A brief History of Stony Stratford Cricket Club
Where did it all begin, we have alleged dates ranging from the late 1890’s to even earlier mentions of the club in the mid 1870’s.
Stony Stratford Cricket Club’s “Big Bang” was going to need the Higgs Bosun to date its definitive birth date, it seemed. Fortunately technology in the form of a laptop, membership to the National Newspaper Archive and some long hours searching phrases like “cricket” and “Stony Stratford” have borne fruit.
The Windsor and Eton Journal -Saturday 18th September 1841
“On Wednesday, the 15 instance of September, a match was played between eleven single and eleven married members of the Stony Stratford Cricket Club. The married scored 66 in the two innings, which was beat by the single in one innings, they scoring 89. After the game was concluded they sat down to an excellent dinner at the Cock Hotel.”
And so we had the first recorded instance of cricket being played in the name of Stony Stratford, from this starting point we have been able to identify further games that took place between other team from this date. Matches were against Buckingham, Towcester, Walton Park, Hardwick and Whittlebury.
All these games would have involved travel by the Stony Stratford team, or the visitors and horse and cart would have been the chosen method, only 2 horse-power, but fuel was free and readily available at the verges of roads managed by turnpikes and tolls. However the risk of being robbed remained and Highway men were the latter day “Little Chefs” of the time. Queen Victoria was enthroned just 4 years before the game mentioned above took place and life in Stony Stratford would be unrecognisable to today, save for the ever present Cock and Bull Hotels as well as the market square and other public houses.
It was a further cutting from a local Northampton paper that identified the clubs true formation;
Northampton mercury Saturday the 8th of May 1869
"A meeting of the young men connected with the various places of business in the town, was held at the Bull Hotel, Stony Stratford, on Tuesday Evening last, to consider the propriety of forming a Cricket Club for morning practice. After a secretary, treasurer and committee had been elected, the subscriptions for ordinary and honorary members fixed, and a few rules for the guidance of the members laid down, the name of the club was enrolled as the “Excelsior.” There are on the list of members upwards of 30 names, including honorary names”
How grand a name to be christened, “Excelsior”, a Latin translation brings us “Ever Upward”.
Matches that took place following the clubs formation expanded to include not only other local teams, but also invitational eleven’s representing land owners and wealthy dignitaries. In some instances talented cricketers, that would normally have had to work a weekday, would be called up to play in the teams, they would be fed and watered and have their pay “made up” for missing a days’ work. These working men can be recognised as the first “paid” sportsmen, during a period of time where Gentlemen and Players were two completely different breeds.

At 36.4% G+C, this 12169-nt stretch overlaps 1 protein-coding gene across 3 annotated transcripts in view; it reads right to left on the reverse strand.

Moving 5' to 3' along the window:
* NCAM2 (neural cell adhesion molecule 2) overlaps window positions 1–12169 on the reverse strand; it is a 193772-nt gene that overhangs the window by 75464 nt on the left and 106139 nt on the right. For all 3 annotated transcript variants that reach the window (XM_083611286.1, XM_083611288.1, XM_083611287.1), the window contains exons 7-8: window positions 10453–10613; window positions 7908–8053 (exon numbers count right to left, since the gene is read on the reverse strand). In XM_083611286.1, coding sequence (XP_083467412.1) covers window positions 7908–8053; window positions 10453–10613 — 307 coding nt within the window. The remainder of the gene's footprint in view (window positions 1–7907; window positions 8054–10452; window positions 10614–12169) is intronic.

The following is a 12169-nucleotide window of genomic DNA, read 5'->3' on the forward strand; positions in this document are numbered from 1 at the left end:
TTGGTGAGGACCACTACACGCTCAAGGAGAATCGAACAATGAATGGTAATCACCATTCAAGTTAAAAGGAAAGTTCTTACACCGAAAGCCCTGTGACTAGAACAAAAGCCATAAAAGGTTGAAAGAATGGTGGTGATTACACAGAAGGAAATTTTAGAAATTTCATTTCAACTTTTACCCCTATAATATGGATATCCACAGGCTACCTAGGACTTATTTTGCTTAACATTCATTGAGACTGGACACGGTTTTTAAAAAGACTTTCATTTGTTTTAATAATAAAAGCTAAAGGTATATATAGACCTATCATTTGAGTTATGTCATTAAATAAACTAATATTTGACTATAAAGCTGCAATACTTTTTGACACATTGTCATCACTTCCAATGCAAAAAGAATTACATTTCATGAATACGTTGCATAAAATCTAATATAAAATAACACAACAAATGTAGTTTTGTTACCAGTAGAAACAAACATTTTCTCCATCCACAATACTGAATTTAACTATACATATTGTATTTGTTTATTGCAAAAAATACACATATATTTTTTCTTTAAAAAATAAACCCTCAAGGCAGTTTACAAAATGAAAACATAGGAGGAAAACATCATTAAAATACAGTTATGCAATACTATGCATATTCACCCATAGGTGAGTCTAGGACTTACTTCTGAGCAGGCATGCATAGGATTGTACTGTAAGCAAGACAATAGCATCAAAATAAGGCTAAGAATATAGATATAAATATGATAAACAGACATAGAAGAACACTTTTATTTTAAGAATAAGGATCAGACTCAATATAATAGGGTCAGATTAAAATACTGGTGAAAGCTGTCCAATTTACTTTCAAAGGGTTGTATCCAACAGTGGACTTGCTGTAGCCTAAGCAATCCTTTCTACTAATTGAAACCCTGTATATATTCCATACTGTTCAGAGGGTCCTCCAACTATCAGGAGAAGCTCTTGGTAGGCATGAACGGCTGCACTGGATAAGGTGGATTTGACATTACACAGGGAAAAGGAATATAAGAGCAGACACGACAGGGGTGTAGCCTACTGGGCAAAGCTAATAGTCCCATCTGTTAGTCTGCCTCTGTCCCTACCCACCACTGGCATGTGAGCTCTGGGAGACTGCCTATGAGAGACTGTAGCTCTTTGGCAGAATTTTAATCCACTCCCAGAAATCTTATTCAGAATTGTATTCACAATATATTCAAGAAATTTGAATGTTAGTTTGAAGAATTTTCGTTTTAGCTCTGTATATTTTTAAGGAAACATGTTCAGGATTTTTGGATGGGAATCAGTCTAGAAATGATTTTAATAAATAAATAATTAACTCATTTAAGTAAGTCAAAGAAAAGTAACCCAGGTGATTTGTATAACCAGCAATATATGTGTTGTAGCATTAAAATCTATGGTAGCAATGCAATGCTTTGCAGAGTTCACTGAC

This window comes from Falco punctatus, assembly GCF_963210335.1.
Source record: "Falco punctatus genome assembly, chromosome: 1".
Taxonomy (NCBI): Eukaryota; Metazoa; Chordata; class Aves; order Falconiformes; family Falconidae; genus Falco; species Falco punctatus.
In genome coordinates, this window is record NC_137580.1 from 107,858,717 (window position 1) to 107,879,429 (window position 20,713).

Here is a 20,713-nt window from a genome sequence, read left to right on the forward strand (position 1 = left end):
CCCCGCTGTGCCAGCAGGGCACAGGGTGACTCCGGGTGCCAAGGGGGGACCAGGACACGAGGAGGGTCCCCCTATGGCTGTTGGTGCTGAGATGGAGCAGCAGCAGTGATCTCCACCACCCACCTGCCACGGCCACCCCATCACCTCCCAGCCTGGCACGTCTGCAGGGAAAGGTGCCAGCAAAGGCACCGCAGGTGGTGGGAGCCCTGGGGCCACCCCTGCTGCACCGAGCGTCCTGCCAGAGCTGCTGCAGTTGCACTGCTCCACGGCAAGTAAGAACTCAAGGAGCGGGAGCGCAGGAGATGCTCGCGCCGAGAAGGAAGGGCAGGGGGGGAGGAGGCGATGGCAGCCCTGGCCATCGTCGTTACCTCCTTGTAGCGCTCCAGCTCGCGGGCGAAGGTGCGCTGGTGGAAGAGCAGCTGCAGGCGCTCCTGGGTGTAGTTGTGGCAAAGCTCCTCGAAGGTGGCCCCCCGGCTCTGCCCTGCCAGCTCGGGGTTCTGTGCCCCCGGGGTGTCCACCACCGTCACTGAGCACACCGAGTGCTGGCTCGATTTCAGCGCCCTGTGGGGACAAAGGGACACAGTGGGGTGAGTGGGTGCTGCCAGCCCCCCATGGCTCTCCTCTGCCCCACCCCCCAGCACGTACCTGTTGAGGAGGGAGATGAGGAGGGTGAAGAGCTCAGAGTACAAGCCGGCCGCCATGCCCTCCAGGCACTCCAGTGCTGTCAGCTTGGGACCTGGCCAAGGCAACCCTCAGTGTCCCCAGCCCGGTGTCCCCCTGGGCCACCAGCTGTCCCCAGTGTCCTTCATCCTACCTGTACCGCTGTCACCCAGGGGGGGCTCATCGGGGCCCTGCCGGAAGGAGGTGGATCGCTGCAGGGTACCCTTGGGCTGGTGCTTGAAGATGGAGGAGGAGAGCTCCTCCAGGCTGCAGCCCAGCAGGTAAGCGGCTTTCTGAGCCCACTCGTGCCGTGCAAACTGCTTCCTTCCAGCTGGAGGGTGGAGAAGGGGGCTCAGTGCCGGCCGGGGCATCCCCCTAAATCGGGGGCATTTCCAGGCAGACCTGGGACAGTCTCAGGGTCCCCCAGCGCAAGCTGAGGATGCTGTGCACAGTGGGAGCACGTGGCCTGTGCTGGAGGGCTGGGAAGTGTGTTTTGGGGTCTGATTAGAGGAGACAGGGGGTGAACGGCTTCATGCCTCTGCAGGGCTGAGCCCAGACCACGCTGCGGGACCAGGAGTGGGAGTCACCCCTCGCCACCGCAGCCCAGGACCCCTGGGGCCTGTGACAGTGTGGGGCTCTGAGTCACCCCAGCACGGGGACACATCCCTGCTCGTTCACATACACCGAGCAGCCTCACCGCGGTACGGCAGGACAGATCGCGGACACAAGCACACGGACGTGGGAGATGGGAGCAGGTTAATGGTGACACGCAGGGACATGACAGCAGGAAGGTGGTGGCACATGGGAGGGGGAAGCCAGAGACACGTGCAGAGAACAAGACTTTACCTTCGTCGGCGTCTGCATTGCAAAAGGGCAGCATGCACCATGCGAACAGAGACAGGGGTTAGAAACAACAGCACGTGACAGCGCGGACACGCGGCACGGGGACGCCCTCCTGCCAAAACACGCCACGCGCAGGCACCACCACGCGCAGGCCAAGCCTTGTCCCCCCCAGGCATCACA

By the turn of the century cricket had been played at numerous locations in Stony Stratford, the field behind what was the Barley Mow public house (end of the high street), or on land where St Mary and St Giles middle school is now located.
In 1921 a donation from the recently formed Ancell Trust enabled the town to have a permanent ground, which is where we play to this day on the Ostlers lane.
A donated railway carriage from Wolverton Works was the original Pavilion, and remained so until a development in 1937 to build the pavilion as it is seen now, sympathetically, the original railway carriage was incorporated into the build and its panels and domed ceiling can still be seen in the kitchen and bar area. Further extensions have occurred in the intervening years, however the character and history of the building remains at the forefront of all works, and its traditional wood and veranda frontage remains, most recent renovations took place in 2012 following a grant from Sports Council which has ensured the building and cricket will remain in Stony Stratford for a 100 years more.
The cricket club became a focal point of town life in the first half of the 20th century and generations of local families have played and still play, or have been involved with the club ever since. Horse and carts would take the early Stony Stratford Cricket teams to away matches in the surrounding villages of Passenham and Deanshanger and like many clubs at that time, ours was built on a tradition of playing friendly cricket, though local bragging rights ensured they were extremely competitive.
Through the 1940’s and 50’s the club would continue with a busy schedule of these friendly games, and with the advent of roads and accessible alternative forms of transport (Cars and Coaches) Stony were able to play their cricket further afield, entering the wilds of Northamptonshire and Bedfordshire. Still in the throes of the end of the Second World War money was tight and fund raising would be carried out in the form of “Whist Drives” and raffles, as well as an annual dance. Whist prizes would 2 packets of cigarettes and a small bottle of whiskey for the men, and a joint of meat and Turkish delight for the ladies.
Throughout the 1960’s and 70’s, we established a reputation for being one of the most competitive sides in the area, despite not playing any league cricket we boasted some of the most talented cricketers in the area. The main reason for cricket during this time was as much for the social side of things as the playing side. The baby boom of the swinging sixties sore a plethora of well attended parties, tramp suppers, Barbecues and dinner dances some of which gained press coverage in their own rite.